In certain other aspects of the invention, the invention comprises a filter cartridge assembly which reduces water treatment particles in the treated water. Although a gravity-fed system is disclosed herein, the invention could also be employed in systems where the water is forced through the media by other than gravity.

In another aspect of the invention, the invention comprises a filter cartridge assembly for a water treatment device. The assembly includes a filter cartridge containing water treatment material and having an upper inlet end and a lower outlet end. A tray is positioned beneath the lower outlet end. It is detachably connected to the filter cartridge and separable from the water treatment device. The tray is constructed and arranged so that treated water flowing from the outlet end flows generally toward the inlet end and out of the tray. The tray holds particles of water treatment material coming from the outlet end, thereby making the treated water flowing out of the tray substantially free of the particles.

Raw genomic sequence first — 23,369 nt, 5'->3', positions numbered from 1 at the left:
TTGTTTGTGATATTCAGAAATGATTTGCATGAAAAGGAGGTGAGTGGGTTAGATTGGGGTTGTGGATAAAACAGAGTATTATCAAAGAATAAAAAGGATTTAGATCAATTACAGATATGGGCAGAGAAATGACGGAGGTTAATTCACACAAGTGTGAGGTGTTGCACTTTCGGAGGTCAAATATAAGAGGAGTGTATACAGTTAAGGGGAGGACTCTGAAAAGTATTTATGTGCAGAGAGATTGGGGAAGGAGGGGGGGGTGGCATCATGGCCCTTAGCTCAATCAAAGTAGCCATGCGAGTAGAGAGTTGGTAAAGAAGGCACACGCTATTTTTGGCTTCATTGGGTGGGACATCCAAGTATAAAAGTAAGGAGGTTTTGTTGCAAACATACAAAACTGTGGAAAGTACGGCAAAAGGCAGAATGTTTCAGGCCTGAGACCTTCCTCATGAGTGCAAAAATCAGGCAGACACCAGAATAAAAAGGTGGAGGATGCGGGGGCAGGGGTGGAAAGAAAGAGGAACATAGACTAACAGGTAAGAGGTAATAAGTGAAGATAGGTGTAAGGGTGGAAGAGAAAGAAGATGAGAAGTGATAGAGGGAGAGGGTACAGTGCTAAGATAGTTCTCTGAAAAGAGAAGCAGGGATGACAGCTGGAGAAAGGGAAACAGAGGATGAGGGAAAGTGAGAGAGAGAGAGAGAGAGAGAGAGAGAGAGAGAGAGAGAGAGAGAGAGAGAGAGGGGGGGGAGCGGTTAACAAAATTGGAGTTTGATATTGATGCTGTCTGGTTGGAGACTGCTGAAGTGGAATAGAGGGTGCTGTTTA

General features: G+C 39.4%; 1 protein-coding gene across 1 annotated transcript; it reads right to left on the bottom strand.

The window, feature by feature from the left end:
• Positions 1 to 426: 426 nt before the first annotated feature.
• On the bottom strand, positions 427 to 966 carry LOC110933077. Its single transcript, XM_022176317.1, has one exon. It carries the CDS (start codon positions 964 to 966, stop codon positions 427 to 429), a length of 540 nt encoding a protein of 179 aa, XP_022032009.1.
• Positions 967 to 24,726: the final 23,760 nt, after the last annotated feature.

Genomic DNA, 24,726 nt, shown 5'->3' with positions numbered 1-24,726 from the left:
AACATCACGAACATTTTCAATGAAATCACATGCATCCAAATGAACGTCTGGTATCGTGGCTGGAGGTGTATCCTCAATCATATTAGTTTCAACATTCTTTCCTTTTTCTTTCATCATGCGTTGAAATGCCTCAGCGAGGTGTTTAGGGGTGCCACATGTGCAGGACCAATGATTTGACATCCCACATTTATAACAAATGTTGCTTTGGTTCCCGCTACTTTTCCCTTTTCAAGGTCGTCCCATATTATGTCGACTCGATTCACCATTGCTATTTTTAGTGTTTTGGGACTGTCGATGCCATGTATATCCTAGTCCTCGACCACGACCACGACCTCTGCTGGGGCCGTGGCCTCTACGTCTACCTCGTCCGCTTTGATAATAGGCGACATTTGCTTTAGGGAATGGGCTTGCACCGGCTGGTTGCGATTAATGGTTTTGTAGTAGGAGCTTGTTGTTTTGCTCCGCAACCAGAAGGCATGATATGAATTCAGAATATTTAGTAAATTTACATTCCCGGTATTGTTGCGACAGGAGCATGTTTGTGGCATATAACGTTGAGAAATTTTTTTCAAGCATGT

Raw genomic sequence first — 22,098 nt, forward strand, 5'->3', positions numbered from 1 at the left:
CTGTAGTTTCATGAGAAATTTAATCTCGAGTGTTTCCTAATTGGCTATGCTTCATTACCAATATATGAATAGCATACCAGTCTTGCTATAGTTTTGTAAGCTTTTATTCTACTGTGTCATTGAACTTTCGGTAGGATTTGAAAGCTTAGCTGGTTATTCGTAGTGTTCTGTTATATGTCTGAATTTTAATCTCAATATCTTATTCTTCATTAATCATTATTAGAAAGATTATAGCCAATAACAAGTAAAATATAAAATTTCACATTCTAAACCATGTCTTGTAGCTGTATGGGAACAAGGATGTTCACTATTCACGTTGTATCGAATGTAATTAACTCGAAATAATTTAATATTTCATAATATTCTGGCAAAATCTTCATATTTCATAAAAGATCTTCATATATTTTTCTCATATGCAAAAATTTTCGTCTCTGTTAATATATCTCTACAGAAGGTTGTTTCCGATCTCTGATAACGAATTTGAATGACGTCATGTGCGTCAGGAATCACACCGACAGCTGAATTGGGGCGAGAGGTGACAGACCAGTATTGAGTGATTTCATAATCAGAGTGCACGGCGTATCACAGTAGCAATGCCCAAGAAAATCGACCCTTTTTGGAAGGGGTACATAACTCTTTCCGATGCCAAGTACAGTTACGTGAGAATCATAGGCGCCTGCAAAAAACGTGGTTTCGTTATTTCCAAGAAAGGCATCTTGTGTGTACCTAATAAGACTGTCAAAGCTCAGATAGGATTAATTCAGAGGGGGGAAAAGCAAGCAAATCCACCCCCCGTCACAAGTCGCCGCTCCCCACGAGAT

BRIEF DESCRIPTION OF THE DRAWINGS

A preferred embodiment of the present invention will be described with reference to the accompanying drawings, wherein like reference numerals identify corresponding parts:

FIG. 1 is an exploded perspective view of a water treatment device according to the present invention;

FIG. 2 is a cross-sectional view of a filter cartridge, including an end-of-life mechanism, according to the present invention;

FIG. 3 is a schematic diagram of an escapement path according to the present invention;

FIG. 4 is a top view of the filter cartridge end-of-life mechanism shown in FIG. 2, taken generally along line 44 of FIG. 2; and

FIG. 5 shows a cross-sectional view of a filter cartridge assembly according to the present invention.

DETAILED DESCRIPTION OF THE PREFERRED EMBODIMENTS

The filter cartridge 10 described herein can be used in a variety of gravity-fed water treatment devices. Filter cartridge 10 is shown herein in a carafe 100 by way of illustration. Referring to FIG. 2, cartridge 10 includes mechanism 20 which counts the number of times that the water treatment device has been filled. While fill-counting mechanism 20 is shown incorporated in filter cartridge 10, it could also be employed separately from a filter cartridge and therefore reused.

Fill-counting mechanism 20 includes float 25 which is advanced along an escapement path each time the water treatment device is filled. Float 25 includes a plurality of downwardly extending annular walls 26 which form channels 27 beneath float 25. Channels 27 trap air so as to cause float 25 to rise when it is submerged.